The increase in spend came despite one of the most difficult economic years on record

The increase in spend came despite one of the most difficult economic years on record

Consumers across the world spent around EUR3.4bn (US$4.2bn) on Fairtrade products in 2009, a 15% increase on 2008.

The figures, published by the Fairtrade Foundation today (26 May), showed that the increase came despite one of the most difficult economic periods on record.

“As 2009 began in the midst of the worst recession in 70 years, we worried that Fairtrade producers could lose sales,” said Rob Cameron, CEO of Fairtrade Labelling Organizations International (FLO). “Instead, consumers across the globe bucked the trend and proved their deep commitment to giving producers a fair deal. Fairtrade sales grew in all countries.”

Cocoa and sugar farmers experienced among the strongest leap in sales, 35% and 57% respectively, thanks in part to 100% commitments by confectionery brands including Cadbury Dairy Milk, Nestle’s Kit Kat, Green & Black’s, and Ben & Jerry’s.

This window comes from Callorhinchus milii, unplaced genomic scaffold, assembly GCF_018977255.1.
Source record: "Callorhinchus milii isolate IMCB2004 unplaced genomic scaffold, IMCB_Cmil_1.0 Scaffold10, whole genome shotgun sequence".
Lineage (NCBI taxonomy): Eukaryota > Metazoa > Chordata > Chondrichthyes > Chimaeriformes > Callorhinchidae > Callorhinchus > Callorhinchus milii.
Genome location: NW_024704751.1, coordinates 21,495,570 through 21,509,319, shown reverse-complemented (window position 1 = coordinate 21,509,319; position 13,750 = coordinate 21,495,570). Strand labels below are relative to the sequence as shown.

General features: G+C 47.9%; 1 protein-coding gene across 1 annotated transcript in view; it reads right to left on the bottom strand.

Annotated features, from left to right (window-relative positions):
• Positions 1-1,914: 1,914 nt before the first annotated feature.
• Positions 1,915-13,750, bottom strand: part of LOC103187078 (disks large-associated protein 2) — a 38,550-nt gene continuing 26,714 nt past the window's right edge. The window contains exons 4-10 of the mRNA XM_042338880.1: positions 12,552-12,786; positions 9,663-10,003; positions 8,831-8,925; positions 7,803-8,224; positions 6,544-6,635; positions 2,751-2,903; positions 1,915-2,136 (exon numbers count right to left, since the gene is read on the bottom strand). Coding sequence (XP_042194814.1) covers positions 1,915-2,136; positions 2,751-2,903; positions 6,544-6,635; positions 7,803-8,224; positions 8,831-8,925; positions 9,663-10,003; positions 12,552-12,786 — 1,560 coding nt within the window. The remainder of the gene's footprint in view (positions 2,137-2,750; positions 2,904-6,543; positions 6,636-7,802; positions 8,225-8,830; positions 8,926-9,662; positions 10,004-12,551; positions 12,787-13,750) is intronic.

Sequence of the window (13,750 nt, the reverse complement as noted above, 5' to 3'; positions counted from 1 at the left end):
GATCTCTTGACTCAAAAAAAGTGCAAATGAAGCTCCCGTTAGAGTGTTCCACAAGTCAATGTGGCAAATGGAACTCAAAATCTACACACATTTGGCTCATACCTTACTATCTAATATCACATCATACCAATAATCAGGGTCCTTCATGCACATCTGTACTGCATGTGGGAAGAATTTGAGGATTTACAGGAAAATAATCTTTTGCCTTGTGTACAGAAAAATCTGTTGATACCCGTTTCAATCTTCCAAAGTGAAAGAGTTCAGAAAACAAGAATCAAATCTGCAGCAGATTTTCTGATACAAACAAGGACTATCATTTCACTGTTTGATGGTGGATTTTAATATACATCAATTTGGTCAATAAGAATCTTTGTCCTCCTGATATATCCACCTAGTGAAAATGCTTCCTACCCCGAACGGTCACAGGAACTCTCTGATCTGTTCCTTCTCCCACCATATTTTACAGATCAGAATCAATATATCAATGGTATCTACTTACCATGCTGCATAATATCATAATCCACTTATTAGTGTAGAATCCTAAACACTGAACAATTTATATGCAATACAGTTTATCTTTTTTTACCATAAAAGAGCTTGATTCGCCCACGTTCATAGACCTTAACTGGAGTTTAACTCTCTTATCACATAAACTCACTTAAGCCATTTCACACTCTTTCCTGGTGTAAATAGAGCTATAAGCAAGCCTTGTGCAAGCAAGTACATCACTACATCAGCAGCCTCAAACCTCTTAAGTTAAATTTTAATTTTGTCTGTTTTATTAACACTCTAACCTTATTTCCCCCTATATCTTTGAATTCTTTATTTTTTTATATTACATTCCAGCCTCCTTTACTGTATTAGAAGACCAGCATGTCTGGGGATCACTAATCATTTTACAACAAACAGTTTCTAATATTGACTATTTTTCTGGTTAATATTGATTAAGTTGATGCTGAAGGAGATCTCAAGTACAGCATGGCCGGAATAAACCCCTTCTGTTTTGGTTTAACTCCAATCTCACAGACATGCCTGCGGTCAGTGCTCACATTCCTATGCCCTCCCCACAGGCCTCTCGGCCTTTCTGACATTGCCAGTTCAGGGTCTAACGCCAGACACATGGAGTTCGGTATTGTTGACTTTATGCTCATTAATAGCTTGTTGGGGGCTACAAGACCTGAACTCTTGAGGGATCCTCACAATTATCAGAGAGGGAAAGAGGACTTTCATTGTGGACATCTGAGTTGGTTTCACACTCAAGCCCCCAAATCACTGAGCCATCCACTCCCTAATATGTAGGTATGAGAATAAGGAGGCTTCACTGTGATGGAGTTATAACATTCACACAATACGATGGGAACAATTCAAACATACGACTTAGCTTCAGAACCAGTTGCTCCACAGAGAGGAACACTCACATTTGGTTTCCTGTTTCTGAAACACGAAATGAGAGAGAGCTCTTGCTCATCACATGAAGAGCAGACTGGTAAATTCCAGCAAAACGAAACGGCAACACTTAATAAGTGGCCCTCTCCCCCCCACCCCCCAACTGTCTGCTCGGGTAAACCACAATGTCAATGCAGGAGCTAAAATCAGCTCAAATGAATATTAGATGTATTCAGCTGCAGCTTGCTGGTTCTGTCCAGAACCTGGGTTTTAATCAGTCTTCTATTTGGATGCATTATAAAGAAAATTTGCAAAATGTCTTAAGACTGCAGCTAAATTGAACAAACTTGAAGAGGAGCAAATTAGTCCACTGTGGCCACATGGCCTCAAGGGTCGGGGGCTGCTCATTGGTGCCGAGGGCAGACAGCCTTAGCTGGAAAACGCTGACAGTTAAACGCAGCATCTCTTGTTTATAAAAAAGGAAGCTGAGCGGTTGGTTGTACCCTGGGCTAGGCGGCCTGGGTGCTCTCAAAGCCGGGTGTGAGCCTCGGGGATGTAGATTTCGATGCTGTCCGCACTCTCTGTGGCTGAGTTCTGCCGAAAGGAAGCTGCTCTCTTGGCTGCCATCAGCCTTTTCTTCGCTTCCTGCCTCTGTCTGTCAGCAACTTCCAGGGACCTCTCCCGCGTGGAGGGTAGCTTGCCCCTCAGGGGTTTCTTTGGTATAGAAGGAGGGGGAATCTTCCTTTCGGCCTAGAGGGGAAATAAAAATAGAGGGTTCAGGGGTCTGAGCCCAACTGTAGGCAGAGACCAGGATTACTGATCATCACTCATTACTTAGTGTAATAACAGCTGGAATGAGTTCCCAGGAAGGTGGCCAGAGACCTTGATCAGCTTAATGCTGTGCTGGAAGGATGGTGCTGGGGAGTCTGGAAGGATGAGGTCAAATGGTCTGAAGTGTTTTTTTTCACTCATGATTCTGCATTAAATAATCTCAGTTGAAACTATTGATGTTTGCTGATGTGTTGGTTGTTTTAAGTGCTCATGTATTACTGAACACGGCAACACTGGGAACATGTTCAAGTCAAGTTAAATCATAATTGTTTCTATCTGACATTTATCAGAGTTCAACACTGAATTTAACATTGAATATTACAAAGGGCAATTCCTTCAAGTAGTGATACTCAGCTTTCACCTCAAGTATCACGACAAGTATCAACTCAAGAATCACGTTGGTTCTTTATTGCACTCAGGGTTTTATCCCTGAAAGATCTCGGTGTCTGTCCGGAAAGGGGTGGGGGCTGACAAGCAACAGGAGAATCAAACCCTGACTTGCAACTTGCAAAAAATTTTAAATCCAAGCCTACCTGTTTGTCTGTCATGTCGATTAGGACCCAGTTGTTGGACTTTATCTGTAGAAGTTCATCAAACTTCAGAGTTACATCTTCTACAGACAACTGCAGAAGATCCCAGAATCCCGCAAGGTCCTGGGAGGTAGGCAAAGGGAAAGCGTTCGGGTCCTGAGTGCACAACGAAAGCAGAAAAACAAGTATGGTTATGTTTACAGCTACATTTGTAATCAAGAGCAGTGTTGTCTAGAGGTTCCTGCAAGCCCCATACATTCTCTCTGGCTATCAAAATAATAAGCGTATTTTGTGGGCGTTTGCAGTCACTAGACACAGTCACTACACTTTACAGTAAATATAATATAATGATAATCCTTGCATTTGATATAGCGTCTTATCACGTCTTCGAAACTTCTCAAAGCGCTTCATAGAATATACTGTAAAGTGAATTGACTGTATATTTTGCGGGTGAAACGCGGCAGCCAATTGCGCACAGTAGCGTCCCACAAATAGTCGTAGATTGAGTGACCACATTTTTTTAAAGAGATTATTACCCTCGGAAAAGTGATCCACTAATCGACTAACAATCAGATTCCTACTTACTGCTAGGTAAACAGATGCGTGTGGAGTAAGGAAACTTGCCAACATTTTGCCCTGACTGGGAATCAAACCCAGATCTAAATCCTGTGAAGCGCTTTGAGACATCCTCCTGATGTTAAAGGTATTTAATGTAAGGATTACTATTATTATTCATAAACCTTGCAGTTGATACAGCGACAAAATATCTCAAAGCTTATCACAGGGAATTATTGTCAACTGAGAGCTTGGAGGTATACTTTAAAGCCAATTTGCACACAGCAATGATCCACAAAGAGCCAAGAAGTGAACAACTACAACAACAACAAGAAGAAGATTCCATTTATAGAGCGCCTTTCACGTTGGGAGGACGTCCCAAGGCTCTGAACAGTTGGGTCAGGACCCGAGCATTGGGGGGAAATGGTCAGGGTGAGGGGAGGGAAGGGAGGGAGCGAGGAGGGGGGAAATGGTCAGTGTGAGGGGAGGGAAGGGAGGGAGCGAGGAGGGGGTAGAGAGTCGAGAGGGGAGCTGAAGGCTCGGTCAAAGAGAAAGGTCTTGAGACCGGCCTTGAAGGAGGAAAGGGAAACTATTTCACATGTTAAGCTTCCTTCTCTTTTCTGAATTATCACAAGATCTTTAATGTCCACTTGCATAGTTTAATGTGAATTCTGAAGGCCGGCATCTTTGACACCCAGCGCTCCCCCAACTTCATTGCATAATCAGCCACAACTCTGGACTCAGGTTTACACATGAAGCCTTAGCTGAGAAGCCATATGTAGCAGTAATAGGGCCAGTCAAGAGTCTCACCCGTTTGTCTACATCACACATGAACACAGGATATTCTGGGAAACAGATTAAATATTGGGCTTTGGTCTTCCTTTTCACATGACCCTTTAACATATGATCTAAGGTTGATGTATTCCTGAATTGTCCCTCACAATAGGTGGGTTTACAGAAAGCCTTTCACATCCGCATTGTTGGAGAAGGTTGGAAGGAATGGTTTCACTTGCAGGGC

Sales in Fairtrade herbs and spices multiplied as FLO opened its scope to include all varieties of herbs and spices. Coffee, the pioneering Fairtrade product, grew steadily at 12%.

Fairtrade also gained new customers outside of its traditional markets. Sales grew in Eastern Europe, South Africa, and many countries in the global south.

Strong growth was also recorded in established Fairtrade nations such as the UK, where growth hit 14% and in the US where sales increased 7%.

In Australia/New Zealand, consumers increased their Fairtrade shopping by more than half to 58%.